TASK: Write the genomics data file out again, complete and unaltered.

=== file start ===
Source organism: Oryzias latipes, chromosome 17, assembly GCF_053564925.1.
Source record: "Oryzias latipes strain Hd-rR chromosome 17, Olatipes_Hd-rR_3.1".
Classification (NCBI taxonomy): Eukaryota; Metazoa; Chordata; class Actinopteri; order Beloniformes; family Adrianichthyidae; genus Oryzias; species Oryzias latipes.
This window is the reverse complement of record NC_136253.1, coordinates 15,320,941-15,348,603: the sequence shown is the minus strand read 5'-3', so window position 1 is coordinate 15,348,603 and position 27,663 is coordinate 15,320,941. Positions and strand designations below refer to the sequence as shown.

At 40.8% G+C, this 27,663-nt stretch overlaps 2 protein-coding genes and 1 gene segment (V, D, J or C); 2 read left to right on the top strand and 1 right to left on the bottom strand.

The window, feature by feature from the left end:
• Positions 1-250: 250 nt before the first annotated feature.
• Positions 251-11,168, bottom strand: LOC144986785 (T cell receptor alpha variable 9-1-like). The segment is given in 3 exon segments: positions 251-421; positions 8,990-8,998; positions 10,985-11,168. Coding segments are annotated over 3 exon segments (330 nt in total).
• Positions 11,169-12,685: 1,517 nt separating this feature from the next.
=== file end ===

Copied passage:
Source organism: Oryzias latipes, chromosome 17, assembly GCF_053564925.1.
Source record: "Oryzias latipes strain Hd-rR chromosome 17, Olatipes_Hd-rR_3.1".
Classification (NCBI taxonomy): Eukaryota; Metazoa; Chordata; class Actinopteri; order Beloniformes; family Adrianichthyidae; genus Oryzias; species Oryzias latipes.
This window is the reverse complement of record NC_136253.1, coordinates 15,320,941-15,348,603: the sequence shown is the minus strand read 5'-3', so window position 1 is coordinate 15,348,603 and position 27,663 is coordinate 15,320,941. Positions and strand designations below refer to the sequence as shown.

At 40.8% G+C, this 27,663-nt stretch overlaps 2 protein-coding genes and 1 gene segment (V, D, J or C); 2 read left to right on the top strand and 1 right to left on the bottom strand.

The window, feature by feature from the left end:
• Positions 1-250: 250 nt before the first annotated feature.
• Positions 251-11,168, bottom strand: LOC144986785 (T cell receptor alpha variable 9-1-like). The segment is given in 3 exon segments: positions 251-421; positions 8,990-8,998; positions 10,985-11,168. Coding segments are annotated over 3 exon segments (330 nt in total).
• Positions 11,169-12,685: 1,517 nt separating this feature from the next.